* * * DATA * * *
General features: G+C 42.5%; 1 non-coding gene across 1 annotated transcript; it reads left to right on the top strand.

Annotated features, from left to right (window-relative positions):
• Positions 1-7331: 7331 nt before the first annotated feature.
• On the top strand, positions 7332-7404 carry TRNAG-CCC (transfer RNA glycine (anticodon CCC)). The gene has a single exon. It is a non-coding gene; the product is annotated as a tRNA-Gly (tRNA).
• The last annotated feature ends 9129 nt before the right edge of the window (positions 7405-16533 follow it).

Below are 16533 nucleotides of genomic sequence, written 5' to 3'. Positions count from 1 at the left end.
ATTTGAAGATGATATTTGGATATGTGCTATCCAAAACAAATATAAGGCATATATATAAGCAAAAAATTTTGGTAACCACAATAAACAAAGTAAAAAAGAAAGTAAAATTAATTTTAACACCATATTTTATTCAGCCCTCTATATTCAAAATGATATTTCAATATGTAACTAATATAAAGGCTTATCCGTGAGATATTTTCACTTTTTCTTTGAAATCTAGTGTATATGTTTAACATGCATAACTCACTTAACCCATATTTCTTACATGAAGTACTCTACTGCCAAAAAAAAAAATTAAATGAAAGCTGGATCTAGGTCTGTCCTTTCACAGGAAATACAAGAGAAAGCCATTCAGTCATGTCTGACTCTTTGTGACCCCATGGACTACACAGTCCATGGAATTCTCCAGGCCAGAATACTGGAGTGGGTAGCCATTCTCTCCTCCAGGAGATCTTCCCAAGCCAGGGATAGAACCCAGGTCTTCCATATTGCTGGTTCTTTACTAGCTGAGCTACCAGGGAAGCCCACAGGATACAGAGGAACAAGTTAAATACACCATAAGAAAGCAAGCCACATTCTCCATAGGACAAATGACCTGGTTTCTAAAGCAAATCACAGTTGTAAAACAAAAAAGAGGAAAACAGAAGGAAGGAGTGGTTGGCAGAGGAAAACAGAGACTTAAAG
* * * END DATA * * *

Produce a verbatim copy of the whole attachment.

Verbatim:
General features: G+C 42.5%; 1 non-coding gene across 1 annotated transcript; it reads left to right on the top strand.

Annotated features, from left to right (window-relative positions):
• Positions 1-7331: 7331 nt before the first annotated feature.
• On the top strand, positions 7332-7404 carry TRNAG-CCC (transfer RNA glycine (anticodon CCC)). The gene has a single exon. It is a non-coding gene; the product is annotated as a tRNA-Gly (tRNA).
• The last annotated feature ends 9129 nt before the right edge of the window (positions 7405-16533 follow it).

Below are 16533 nucleotides of genomic sequence, written 5' to 3'. Positions count from 1 at the left end.
ATTTGAAGATGATATTTGGATATGTGCTATCCAAAACAAATATAAGGCATATATATAAGCAAAAAATTTTGGTAACCACAATAAACAAAGTAAAAAAGAAAGTAAAATTAATTTTAACACCATATTTTATTCAGCCCTCTATATTCAAAATGATATTTCAATATGTAACTAATATAAAGGCTTATCCGTGAGATATTTTCACTTTTTCTTTGAAATCTAGTGTATATGTTTAACATGCATAACTCACTTAACCCATATTTCTTACATGAAGTACTCTACTGCCAAAAAAAAAAATTAAATGAAAGCTGGATCTAGGTCTGTCCTTTCACAGGAAATACAAGAGAAAGCCATTCAGTCATGTCTGACTCTTTGTGACCCCATGGACTACACAGTCCATGGAATTCTCCAGGCCAGAATACTGGAGTGGGTAGCCATTCTCTCCTCCAGGAGATCTTCCCAAGCCAGGGATAGAACCCAGGTCTTCCATATTGCTGGTTCTTTACTAGCTGAGCTACCAGGGAAGCCCACAGGATACAGAGGAACAAGTTAAATACACCATAAGAAAGCAAGCCACATTCTCCATAGGACAAATGACCTGGTTTCTAAAGCAAATCACAGTTGTAAAACAAAAAAGAGGAAAACAGAAGGAAGGAGTGGTTGGCAGAGGAAAACAGAGACTTAAAG